The Competition Appeal Tribunal has published a non-confidential summary of its Pay TV judgment (full judgment to follow). Having considered over 35,000 pages of submissions and evidence, and the evidence of 41 witnesses (including 14 experts), it held that Ofcom's Pay TV decision was unfounded.
Ofcom decided in 2010 that Sky was required, as a condition of its broadcasting licence, to offer its Sky Sports 1 and 2 channels to its retail competitors on a wholesale basis and at a price set by Ofcom. Ofcom imposed the wholesale remedy on the basis that Sky had deliberately withheld those channels from its competitors (and had supplied them to Virgin Media at too high a price) because it was acting on strategic incentives to withhold its channels. Ofcom relied on its powers to ensure fair and effective competition under section 316 of the Communications Act 2003, a provision not previously considered by the courts.
Sky, the Premier League, Virgin Media and BT Vision all appealed against the decision (Sky and the Premier League arguing against the wholesale remedy, Virgin Media and BT arguing in favour of modifications to the remedy). The England and Wales Cricket Board intervened in support of the Premier League's appeal; in Sky's and the Premier League's appeals, BT Vision and Virgin Media intervened in support of Ofcom.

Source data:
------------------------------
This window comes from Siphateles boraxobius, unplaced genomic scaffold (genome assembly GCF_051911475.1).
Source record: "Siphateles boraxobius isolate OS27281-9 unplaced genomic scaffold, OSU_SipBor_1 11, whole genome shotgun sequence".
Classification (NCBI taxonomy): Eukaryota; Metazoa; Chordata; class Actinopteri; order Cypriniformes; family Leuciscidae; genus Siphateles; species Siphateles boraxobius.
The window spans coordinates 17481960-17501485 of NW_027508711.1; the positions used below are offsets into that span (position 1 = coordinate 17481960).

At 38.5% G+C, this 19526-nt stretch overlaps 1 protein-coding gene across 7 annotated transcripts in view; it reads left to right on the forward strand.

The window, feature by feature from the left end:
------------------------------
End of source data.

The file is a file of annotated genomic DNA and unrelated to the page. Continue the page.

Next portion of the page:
The Tribunal has found that, although section 316 of the Act does give Ofcom the power to impose a condition of this kind on Sky, the Pay TV decision is unjustified. The Tribunal held that Ofcom had misinterpreted the history of the negotiations between Sky and its competitors, which did not support Ofcom's conclusion, that Sky had on the whole engaged constructively with its competitors and was acting on normal commercial motives, and that Ofcom's central competition concern that Sky had been deliberately withholding wholesale supply of its premium channels from its retail competitors was unfounded. The Tribunal rejected Ofcom's competition concerns about the price and terms of supply by Sky to Virgin Media under the rate card, and found that Virgin Media competes effectively with Sky in the retail supply of packages. The Tribunal therefore did not find it necessary to decide the other grounds of appeal.
The non-confidential summary is here.
James Flynn QC and David Scannell appeared for Sky (instructed by Herbert Smith LLP).
Helen Davies QC, Maya Lester and Richard Blakeley appeared for the Premier League (instructed by DLA Piper UK LLP).
Thomas Plewman SC, Sarah Ford and Sarah Love appeared for BT (instructed by BT Legal).
Mark Hoskins QC and Gerard Rothschild appeared for Virgin Media (instructed by Ashurst LLP).
Marie Demetriou QC appeared for the England and Wales Cricket Board (instructed by DLA Piper UK LLP).